Mary Baldwin

Seussical at Collingswood Community Theatre

When evaluating the most imaginative directors in South Jersey, Mary Baldwin’s name always makes the short list. It seemed fitting that Ms. Baldwin would select a show inspired by “the thinks you can think” for her next project. She and the Collingswood Community Theatre presented a piece drawn from the creative mind of Dr. Seuss: Seussical: The Musical. I attended the opening night performance on Thursday, July 11th.

Seussical presented a musical take on Dr. Seuss’ beloved works. It included story elements from Horton Hears a Who!, Horton Hatches the Egg, Green Eggs and Ham and others. The show incorporated iconic characters such as Horton the Elephant (played by Stephen Jackson), the Grinch (Sean Coyle) and, the sine qua non of the Seuss universe: the Cat in the Hat (Jeff McGrail).

The Collingswood Community Theatre presented this show in the Main Ballroom of the Scottish Rite building. The room well suited the extensive cast and elaborate staging. The size accommodated my personal preference for musical performances: a live band. Brian Kain directed the orchestra located in the balcony.

Ms. Baldwin opted to forego the “theatre in the round” format CCT has used for its summer shows in recent years. She chose instead the traditional “picture frame” format for Seussical. I liked the artistic decision. With so many performers and multiple interactions between characters occurring during the scenes, it kept all the action within the audience’s rage of vision.

The characters still walked through the aisles and interacted with the spectators. I nearly got splashed by the Cat’s (Jeff McGrail) “tears” as he lamented a sad point in the story. While searching for the Whos, Horton (Stephen Jackson) inspected one of the clover patches held by the audience member sitting next to me. One of the Wickersham Brothers jumped out from behind a curtain a few rows from where I sat. His monkeyshines startled me.

As with every summer performance at the Collingswood Community Theatre, this one contained a spectacular visual spectacle. All audience members received complimentary bracelets upon entering the theatre. Perhaps owing to the magic of Seuss, the devices would light up in different colors during certain scenes. Looking out at the audience and witnessing a series of hues lighting the dark theatre created a wonderful ambiance.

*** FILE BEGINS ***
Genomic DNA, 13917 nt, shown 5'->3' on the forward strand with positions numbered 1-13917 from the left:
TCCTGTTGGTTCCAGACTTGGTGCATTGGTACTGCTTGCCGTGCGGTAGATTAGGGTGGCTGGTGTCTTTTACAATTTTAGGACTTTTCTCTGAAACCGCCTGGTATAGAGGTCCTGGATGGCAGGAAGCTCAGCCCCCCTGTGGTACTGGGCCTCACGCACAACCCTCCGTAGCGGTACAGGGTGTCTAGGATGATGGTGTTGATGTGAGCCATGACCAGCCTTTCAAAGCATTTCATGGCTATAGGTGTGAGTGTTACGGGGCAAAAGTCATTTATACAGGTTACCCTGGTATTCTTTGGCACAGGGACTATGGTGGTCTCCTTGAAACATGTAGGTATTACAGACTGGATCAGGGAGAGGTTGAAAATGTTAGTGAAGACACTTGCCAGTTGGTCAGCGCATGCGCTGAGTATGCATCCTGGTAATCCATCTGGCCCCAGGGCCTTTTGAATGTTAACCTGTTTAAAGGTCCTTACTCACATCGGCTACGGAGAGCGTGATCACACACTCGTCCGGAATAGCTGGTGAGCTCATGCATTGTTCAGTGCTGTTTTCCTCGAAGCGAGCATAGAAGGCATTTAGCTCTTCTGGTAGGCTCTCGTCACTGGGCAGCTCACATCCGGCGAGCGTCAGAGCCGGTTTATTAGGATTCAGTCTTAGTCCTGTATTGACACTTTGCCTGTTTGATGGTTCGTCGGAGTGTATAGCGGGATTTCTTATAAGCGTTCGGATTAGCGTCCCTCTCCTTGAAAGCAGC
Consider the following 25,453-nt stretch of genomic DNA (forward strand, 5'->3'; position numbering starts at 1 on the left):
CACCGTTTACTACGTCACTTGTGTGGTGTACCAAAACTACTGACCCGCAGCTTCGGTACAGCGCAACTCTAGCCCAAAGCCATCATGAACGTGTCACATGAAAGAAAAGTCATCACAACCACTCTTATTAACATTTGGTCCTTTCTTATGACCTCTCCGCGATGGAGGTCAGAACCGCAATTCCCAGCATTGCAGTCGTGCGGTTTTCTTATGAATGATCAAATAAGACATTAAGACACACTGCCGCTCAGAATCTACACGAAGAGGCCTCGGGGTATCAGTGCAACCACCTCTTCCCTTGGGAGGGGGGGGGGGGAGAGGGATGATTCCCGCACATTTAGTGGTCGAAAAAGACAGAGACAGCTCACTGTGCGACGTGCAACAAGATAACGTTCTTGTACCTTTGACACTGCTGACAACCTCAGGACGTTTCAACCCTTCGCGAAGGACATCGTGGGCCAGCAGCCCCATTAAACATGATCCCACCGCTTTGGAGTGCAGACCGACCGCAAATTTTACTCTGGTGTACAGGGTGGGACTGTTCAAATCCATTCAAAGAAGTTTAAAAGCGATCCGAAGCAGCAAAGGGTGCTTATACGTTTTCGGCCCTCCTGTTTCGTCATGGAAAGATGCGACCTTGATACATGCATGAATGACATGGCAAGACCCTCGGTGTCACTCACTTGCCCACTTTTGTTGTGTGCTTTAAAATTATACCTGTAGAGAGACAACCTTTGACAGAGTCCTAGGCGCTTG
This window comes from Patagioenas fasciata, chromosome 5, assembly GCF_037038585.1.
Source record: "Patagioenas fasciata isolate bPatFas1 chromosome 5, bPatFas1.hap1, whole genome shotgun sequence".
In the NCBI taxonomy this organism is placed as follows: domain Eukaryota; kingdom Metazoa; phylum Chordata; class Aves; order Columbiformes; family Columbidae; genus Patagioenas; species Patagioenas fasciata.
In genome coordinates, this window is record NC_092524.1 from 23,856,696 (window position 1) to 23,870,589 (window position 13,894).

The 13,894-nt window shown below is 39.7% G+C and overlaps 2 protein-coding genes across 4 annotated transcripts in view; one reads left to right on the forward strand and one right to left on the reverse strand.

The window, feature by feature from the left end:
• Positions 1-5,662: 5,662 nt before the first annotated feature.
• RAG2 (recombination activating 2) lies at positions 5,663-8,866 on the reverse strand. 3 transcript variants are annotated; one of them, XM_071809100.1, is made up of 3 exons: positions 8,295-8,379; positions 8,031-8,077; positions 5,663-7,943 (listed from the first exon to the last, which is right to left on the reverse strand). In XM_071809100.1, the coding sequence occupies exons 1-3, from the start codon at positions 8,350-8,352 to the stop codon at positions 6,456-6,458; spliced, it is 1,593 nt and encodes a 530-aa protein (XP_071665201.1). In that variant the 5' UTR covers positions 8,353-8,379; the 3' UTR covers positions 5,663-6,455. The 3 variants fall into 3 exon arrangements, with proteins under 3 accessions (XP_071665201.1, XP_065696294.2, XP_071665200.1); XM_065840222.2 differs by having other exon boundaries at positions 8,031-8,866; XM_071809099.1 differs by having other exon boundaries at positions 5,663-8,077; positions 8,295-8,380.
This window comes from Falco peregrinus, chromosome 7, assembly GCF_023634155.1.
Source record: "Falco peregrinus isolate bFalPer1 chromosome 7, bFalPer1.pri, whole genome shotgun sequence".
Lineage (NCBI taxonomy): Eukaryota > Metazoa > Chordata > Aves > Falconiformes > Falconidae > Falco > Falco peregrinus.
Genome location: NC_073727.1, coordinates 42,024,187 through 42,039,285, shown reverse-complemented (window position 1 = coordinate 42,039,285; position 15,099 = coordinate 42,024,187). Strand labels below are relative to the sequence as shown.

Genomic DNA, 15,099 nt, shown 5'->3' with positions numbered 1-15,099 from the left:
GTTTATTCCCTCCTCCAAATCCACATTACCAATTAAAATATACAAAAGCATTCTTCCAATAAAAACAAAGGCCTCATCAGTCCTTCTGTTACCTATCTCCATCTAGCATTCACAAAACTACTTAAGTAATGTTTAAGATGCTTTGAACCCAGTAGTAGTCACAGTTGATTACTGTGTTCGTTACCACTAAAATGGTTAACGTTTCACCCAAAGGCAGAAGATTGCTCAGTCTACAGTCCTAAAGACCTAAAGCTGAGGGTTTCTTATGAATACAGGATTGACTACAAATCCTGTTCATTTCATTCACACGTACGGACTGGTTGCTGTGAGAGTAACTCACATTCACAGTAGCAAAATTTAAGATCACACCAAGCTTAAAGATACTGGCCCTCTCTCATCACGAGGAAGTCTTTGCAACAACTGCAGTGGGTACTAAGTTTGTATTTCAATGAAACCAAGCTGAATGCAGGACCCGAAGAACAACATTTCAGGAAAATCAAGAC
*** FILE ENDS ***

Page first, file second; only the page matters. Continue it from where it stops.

Jeff McGrail took on the iconic role of The Cat in the Hat. Mr. McGrail captured the character’s energy, humor and mischievousness. He also performed outstanding vocal numbers. The high powered opening, “Oh, the Thinks You Can Think”, set the tone for the show.

I liked how Mr. McGrail added a bit of improvisation to the role. He provided an unexpected segue to the ironically titled “How Lucky You Are.” He tripped over the last step on his way to the stage. After a brief smile he broke into song.

Later when The Cat conducted an auction with the audience, Mr. McGrail informed one bidder: “Not you. You laughed at me when I fell.”

On his Facebook page Stephen Jackson commented on how thrilled he felt to be cast as Horton the Elephant. Mr. Jackson showed how much the role meant to him on opening night.

Mr. Jackson showcased the tender side of his vocal prowess in Seussical. He performed a moving duet with JoJo (played by Rory Bernardo) on “Alone in the Universe.” Mr. Jackson sang another deeply affecting piece in the form of “Solla Sollew.”

The following line recurred throughout Horton’s lyrics.

A person’s a person

No matter how small.

Mr. Jackson’s soft intonation expressed how much his character believed it.

Cara Davis has played a variety of secondary characters at the Collingswood Community Theatre. Gertrude provided her with some much deserved time in the spotlight. Ms. Davis delivered wonderfully funny renditions of “The One Feather Tale of Miss Gertrude McFuzz” and “Amazing Gertrude.” She sang an emotional version of “Notice Me Horton” accompanied by Mr. Jackson.

John Dunn played the role of General Genghis Khan Schmitz. The character led a war against people who eat their toast butter side down. That’s not the type of figure an audience would take seriously. Mr. Dunn found ways to make the general even more comical. His choice of voice, repeated twitching of his mustache and cowardly way he explained Jojo’s disappearance to Mr. and Mrs. Mayor made the role even funnier.

The show’s soundtrack contained more than the sentimental numbers mentioned above. The tunes “Monkey Around” and “Chasing the Whos” put the “fun” in Funk. Kaitlyn Woolford’s vocals injected serious soul into “Biggest Blame Fool.” Jessica Hale added her sultry singing style to “Amazing Mayzie.” Compliments go to Brian Kain and his orchestra for their proficient accompaniment.